VITALE: And talk they do. Voyage takes place over 11 years, beginning in 1834, as Michael debates with his family and friends at his country estate, and then in Moscow and St. Petersburg.

(Soundbite of "The Coast of Utopia")

Mr. HAWKE: (As Michael Bakunin) (unintelligible) is trying to get rid of objective reality, but Hegel shows that reality can't be ignored. On the contrary, reality is the interaction of the inner and outer world. You see, Father, we've exchanged windbags, that's all...

VITALE: Tom Stoppard is known for writing verbose, erudite plays. He won a Tony for his last Broadway play, "The Invention of Love," about the poet A.E. Houseman. And he won an Oscar for his verbal gymnastics in his screenplay for "Shakespeare in Love." Some say now he's gone over the top. When it premiered at London's National Theater four years ago, "The Coast of Utopia" was a hit. But some critics complained that Stoppard was bludgeoning the audience with monologues about philosophy, history and literature.

Stoppard says the audience in the theater doesn't have to be familiar with Pushkin or Hegel to appreciate the drama.

Mr. STOPPARD: The audience needs to pick up that these were people who felt that life didn't consist only of your material existence, your day-to-day reality. And they clasped gratefully to their bosoms the idea that your interior life is the one that really counts. That's the one that the secret police can't get to.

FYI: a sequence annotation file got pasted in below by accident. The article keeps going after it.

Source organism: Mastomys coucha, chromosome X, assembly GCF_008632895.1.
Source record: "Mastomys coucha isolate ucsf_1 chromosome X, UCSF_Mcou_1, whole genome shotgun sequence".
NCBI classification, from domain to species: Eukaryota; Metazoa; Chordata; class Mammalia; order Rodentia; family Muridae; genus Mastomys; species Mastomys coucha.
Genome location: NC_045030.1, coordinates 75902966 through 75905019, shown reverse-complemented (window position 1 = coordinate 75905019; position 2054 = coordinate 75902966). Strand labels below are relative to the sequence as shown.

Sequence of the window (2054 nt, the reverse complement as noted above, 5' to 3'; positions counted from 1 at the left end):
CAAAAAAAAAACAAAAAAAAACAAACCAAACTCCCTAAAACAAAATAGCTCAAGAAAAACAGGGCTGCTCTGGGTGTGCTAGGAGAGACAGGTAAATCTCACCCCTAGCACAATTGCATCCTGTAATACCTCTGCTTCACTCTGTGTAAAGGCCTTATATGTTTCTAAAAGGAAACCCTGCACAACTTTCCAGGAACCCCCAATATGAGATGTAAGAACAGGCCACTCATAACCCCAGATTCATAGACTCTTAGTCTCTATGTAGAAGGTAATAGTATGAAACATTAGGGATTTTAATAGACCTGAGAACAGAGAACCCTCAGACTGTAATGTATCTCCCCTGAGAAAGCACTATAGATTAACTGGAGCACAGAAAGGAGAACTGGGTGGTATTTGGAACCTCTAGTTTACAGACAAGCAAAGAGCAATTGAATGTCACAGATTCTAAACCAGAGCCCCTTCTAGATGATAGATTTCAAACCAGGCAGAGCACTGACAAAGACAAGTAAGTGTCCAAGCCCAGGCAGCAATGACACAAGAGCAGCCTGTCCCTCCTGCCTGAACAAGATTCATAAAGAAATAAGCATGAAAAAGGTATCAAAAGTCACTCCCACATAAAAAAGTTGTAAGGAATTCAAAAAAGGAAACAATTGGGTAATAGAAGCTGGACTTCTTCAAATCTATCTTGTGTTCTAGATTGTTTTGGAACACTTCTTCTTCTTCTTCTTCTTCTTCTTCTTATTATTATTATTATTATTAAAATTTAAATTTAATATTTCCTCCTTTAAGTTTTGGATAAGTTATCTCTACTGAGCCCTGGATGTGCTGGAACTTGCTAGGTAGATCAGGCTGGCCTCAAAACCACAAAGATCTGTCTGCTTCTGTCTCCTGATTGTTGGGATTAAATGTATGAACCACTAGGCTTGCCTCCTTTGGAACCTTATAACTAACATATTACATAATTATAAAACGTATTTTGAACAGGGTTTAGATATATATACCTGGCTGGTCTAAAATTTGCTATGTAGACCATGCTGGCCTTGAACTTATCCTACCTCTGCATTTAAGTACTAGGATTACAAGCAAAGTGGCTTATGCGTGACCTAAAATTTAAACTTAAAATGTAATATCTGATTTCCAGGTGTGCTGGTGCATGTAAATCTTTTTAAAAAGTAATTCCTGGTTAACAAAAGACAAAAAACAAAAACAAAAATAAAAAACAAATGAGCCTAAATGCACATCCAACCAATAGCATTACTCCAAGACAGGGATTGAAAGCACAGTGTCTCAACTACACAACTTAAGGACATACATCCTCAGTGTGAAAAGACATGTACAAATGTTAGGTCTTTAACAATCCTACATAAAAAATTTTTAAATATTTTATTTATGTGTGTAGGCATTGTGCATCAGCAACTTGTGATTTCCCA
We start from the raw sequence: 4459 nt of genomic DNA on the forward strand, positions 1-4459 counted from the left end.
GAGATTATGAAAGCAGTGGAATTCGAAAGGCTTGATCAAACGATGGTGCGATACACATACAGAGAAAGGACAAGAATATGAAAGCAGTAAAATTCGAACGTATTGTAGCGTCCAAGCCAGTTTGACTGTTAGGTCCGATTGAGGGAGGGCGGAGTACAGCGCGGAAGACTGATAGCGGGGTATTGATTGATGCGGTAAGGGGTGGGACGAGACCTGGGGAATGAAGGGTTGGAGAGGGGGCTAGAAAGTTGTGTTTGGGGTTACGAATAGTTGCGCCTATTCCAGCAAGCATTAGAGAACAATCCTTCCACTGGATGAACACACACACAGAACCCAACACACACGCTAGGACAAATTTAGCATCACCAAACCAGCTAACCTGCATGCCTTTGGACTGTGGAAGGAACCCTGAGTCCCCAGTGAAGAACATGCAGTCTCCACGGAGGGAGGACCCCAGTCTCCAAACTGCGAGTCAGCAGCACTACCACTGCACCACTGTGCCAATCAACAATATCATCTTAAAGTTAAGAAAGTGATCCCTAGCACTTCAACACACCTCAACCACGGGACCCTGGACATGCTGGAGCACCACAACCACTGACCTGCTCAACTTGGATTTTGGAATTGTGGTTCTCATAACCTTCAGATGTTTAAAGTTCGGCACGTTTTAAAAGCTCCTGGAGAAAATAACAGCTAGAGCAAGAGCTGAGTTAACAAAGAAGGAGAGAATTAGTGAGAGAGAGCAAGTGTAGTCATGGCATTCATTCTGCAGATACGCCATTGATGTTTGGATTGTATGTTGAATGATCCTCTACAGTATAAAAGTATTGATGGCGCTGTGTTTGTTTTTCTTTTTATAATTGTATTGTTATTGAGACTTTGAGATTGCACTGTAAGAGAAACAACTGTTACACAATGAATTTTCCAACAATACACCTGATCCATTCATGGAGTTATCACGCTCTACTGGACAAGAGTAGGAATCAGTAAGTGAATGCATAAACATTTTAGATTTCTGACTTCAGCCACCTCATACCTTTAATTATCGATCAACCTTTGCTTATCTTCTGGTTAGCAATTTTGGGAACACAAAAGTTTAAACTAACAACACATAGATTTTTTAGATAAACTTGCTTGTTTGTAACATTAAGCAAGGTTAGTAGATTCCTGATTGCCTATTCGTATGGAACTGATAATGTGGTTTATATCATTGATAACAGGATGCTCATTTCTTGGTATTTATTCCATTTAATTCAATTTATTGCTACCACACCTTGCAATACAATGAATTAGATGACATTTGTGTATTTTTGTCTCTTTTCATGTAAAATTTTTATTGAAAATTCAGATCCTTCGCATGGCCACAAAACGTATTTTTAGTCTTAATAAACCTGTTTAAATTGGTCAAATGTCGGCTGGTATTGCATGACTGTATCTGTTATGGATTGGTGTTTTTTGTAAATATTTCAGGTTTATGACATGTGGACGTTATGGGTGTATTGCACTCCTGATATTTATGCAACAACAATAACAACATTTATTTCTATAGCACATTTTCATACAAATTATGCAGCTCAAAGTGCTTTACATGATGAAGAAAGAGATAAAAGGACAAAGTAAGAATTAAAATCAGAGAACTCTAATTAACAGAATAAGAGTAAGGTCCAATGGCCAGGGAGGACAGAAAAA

Mr. HAWKE: We're used to being talked down to. We're used to very simple ideas. We're used to people not challenging us.

VITALE: Thirty-six-year old movie star Ethan Hawke has given up seven months of more lucrative work to perform in "The Coast of Utopia" trilogy through March. Hawke says he'd rather get paid next to nothing in the theater to say good lines than make a bundle in movies to make dumb lines not sound dumb.

Mr. HAWKE: You know, you take your five movies that are usually nominated for Best Picture each year, like what we consider as good, intelligent artful cinema. It so often could be completely understood by a 12-year-old. I feel the great thing about watching Tom Stoppard, it makes you feel incredibly intelligent because you do get it. The ideas aren't that complicated.